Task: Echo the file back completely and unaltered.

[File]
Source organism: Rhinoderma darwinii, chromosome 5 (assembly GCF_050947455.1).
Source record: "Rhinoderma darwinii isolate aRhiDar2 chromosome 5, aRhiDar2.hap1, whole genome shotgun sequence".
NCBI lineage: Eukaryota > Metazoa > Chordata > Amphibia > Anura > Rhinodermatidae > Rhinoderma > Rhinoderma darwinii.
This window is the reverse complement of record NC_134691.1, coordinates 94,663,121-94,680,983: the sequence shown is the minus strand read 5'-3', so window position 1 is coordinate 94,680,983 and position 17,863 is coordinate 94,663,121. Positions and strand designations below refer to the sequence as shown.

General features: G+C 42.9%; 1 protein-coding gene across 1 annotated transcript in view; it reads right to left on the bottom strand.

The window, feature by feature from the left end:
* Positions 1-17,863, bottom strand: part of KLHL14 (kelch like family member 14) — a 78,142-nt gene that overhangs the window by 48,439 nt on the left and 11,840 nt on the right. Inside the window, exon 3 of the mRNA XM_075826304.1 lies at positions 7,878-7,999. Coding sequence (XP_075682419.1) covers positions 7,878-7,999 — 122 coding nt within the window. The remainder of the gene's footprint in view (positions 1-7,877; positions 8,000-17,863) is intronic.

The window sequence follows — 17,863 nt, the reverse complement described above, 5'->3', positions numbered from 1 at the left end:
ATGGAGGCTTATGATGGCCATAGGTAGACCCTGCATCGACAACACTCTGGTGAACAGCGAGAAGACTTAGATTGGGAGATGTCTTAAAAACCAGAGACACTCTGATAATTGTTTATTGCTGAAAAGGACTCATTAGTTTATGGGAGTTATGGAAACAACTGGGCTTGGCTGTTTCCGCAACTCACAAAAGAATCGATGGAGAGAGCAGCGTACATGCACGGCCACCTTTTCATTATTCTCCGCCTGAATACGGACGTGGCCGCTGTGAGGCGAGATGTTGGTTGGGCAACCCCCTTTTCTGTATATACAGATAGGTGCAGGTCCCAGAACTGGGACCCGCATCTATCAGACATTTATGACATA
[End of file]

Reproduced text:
Source organism: Rhinoderma darwinii, chromosome 5 (assembly GCF_050947455.1).
Source record: "Rhinoderma darwinii isolate aRhiDar2 chromosome 5, aRhiDar2.hap1, whole genome shotgun sequence".
NCBI lineage: Eukaryota > Metazoa > Chordata > Amphibia > Anura > Rhinodermatidae > Rhinoderma > Rhinoderma darwinii.
This window is the reverse complement of record NC_134691.1, coordinates 94,663,121-94,680,983: the sequence shown is the minus strand read 5'-3', so window position 1 is coordinate 94,680,983 and position 17,863 is coordinate 94,663,121. Positions and strand designations below refer to the sequence as shown.

General features: G+C 42.9%; 1 protein-coding gene across 1 annotated transcript in view; it reads right to left on the bottom strand.

The window, feature by feature from the left end:
* Positions 1-17,863, bottom strand: part of KLHL14 (kelch like family member 14) — a 78,142-nt gene that overhangs the window by 48,439 nt on the left and 11,840 nt on the right. Inside the window, exon 3 of the mRNA XM_075826304.1 lies at positions 7,878-7,999. Coding sequence (XP_075682419.1) covers positions 7,878-7,999 — 122 coding nt within the window. The remainder of the gene's footprint in view (positions 1-7,877; positions 8,000-17,863) is intronic.

The window sequence follows — 17,863 nt, the reverse complement described above, 5'->3', positions numbered from 1 at the left end:
ATGGAGGCTTATGATGGCCATAGGTAGACCCTGCATCGACAACACTCTGGTGAACAGCGAGAAGACTTAGATTGGGAGATGTCTTAAAAACCAGAGACACTCTGATAATTGTTTATTGCTGAAAAGGACTCATTAGTTTATGGGAGTTATGGAAACAACTGGGCTTGGCTGTTTCCGCAACTCACAAAAGAATCGATGGAGAGAGCAGCGTACATGCACGGCCACCTTTTCATTATTCTCCGCCTGAATACGGACGTGGCCGCTGTGAGGCGAGATGTTGGTTGGGCAACCCCCTTTTCTGTATATACAGATAGGTGCAGGTCCCAGAACTGGGACCCGCATCTATCAGACATTTATGACATA